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In the rush to net zero, we can’t forget the role of farming

A new report sets out how to incentivise farmers to promote biodiversity.

By Ned Hammond

Environmental debates are often dominated by how to reach net zero through expanding renewables and decarbonising industry. Less discussed, but just as urgent, is restoring nature.

The UK has the dubious record of having the worst biodiversity in the G7. The trajectory of many wildlife populations remains negative. But the Environment Act 2021 promised to end the downward slide with a target to halt nature’s decline by 2030.

This presents a significant challenge for the next government, and particularly for Labour, a party that’s pitching strongly for climate leadership, with plans to decarbonise the power system by 2030 and invest up to £28bn per year on a green prosperity plan.

But Labour lags far behind the Conservatives on nature. Alongside stemming biodiversity decline, the government has set multiple, ambitious targets – including giving everyone access to nature within 15 minutes of their home. It is also transitioning farm subsidies from payments for land to payments for nature-friendly actions under the Environmental Land Management schemes (Elms), although their implementation has caused some concern among farmers.

Farming communities will have a major influence over halting nature’s decline. Farms cover 70 per cent of all land in the UK, and intensive agriculture has been one of the biggest drivers of biodiversity loss. But by transitioning to regenerative agriculture practices and carrying out nature restoration projects, farmers can create habitats for wildlife, enabling biodiversity to flourish.

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Farming’s financial difficulties, however, mean the next government will have its work cut out to bring them on board. Onward’s recent report, “Greener Pastures“, finds that more than two fifths of farms make less than £25,000 in profit each year and 15 per cent make a loss. Supermarkets and large food manufacturers squeeze farmers on price and change their orders at the last minute, creating uncertainty over production. Farmers are also struggling to cope with climate change. Droughts in the UK caused wheat yields to collapse by 40 per cent in 2020, and hundreds of tonnes of vegetables were lost to floods in recent months.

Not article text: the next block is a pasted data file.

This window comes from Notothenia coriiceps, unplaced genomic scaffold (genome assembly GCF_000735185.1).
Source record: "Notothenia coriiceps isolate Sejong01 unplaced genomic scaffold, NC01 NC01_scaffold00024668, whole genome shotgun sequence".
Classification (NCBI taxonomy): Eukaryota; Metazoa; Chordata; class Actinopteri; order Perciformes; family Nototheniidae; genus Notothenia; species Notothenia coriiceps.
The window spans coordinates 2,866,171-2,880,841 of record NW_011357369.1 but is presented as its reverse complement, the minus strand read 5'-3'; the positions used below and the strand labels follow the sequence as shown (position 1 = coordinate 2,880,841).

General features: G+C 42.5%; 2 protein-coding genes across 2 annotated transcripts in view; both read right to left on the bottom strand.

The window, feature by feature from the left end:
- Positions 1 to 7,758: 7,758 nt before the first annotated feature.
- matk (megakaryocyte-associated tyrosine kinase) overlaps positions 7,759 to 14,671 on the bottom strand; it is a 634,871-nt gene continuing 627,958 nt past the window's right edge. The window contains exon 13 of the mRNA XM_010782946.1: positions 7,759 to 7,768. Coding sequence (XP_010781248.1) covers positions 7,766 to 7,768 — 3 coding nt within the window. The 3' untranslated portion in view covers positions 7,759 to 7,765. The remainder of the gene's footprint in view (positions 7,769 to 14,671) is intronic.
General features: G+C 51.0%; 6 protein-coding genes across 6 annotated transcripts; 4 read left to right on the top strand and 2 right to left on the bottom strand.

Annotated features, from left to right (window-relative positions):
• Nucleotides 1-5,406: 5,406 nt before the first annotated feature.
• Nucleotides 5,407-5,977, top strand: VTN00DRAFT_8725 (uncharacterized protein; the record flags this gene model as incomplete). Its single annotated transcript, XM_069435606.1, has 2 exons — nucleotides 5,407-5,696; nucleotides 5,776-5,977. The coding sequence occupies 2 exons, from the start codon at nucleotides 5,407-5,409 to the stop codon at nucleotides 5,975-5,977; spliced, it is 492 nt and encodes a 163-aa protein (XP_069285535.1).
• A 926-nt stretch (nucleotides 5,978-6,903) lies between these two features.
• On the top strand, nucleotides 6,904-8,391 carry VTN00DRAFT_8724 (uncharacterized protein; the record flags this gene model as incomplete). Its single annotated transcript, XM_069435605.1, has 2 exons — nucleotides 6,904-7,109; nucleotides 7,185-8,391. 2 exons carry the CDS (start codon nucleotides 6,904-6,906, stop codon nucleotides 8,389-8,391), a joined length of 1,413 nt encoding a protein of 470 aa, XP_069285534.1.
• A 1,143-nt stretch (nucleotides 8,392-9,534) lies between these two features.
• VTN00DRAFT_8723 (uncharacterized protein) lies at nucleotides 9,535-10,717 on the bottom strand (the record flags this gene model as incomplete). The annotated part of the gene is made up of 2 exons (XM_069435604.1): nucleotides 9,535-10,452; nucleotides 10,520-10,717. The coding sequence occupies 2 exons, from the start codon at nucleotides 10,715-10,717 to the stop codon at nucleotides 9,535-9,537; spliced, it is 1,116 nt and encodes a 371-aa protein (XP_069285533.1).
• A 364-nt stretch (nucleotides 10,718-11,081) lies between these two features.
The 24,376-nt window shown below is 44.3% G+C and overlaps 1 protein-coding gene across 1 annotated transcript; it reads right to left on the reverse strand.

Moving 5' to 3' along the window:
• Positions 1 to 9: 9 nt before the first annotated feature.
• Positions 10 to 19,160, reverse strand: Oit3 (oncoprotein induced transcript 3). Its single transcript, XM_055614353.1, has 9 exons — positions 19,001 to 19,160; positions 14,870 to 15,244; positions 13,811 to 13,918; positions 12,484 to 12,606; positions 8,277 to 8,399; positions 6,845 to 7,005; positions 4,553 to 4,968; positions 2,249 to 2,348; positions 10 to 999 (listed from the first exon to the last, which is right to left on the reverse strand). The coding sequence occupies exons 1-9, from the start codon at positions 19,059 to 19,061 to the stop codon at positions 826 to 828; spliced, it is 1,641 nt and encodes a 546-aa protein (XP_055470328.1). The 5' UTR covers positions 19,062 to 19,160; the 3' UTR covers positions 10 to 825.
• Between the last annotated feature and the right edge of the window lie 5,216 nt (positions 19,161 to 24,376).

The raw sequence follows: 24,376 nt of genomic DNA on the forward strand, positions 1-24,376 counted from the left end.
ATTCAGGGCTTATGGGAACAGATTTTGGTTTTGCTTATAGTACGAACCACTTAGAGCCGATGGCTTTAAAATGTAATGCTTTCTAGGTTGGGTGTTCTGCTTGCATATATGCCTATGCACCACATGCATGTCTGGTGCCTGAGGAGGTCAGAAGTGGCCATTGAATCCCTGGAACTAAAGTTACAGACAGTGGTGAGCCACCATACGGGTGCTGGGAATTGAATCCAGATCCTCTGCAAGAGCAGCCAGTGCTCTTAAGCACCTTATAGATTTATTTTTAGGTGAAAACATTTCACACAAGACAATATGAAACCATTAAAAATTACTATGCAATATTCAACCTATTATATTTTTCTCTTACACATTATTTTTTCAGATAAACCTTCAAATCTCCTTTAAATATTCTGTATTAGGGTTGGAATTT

The next government must resolve a three-pronged battle over farming’s future to stop nature’s decline by 2030. It will need to simultaneously help farmers go green while boosting their rock-bottom profits and keeping affordable food on shelves.

Labour’s proposed “new deal for farmers” is a good starting point. A veterinary agreement with the EU will reverse some of the recent decline in the UK’s agri-food exports. The launch of a flood resilience taskforce would reduce farms’ vulnerability to climate change. Procuring more British food through public bodies, supplying cheaper power, and accelerating grid connections for farmers are worthy ambitions too.

But the deal sidesteps some critical issues. It ignores farmers’ frustrations with Elms, which are neither simple nor generous enough to encourage sufficient participation. And it fails to address how it would stop supermarkets treating farmers unfairly, despite the party committing to doing so. If Labour wants to win round rural communities at the election, it must provide farmers with a profitable route to go green while keeping food prices low.

The next government’s starting point should be to commit to Onward’s five-point plan to reform Elms to better reward environmentally ambitious farmers and make it easier to enter schemes. Rewards can be improved by offering bonuses to farmers that carry out environmental actions on most of their land and extending agricultural inheritance tax exemptions to farmers that undertake nature restoration projects.

Entering schemes can be simplified by improving the Rural Payments Agency’s IT systems and recruiting third-party organisations to deliver more agreements with farmers for the most nature-enhancing schemes. Creating a whole-farm subsidy for regenerative agriculture would provide more flexibility to farmers that want to transition.

As well as boosting nature and increasing farmers’ financial return, these measures would improve food security by enabling the land to better cope with extreme weather. The next government should also look to rebalance the relationship between farmers and their biggest customers. One approach to improve certainty for farmers is to require supermarkets and large food manufacturers to offer longer contracts, with quarterly price and volume agreements. But reducing order flexibility may affect their margins, with knock-on consequences for prices on shelves. Before implementing permanent regulatory change, a trial programme should be run to assess whether any impact on household costs outweighs the benefits to farmers.

Another route to thawing tensions is through the Groceries Code Adjudicator. Since its inception a decade ago, the regulator has improved relations between supermarkets and direct suppliers. Extending its remit to the full supply chain would also limit farmers being mistreated by intermediaries, such as food manufacturers and wholesalers. Giving it the powers to launch its own investigations would enable problems to be found where suppliers feel unable to speak up.

By rewarding the most environmentally ambitious actions to drive biodiversity gain, repairing the relationship between farmers and supermarkets, and improving food security to guard against rampant inflation, both parties can make a serious pitch to rural communities at the election.

Read the full “Greener Pastures” report from Onward.

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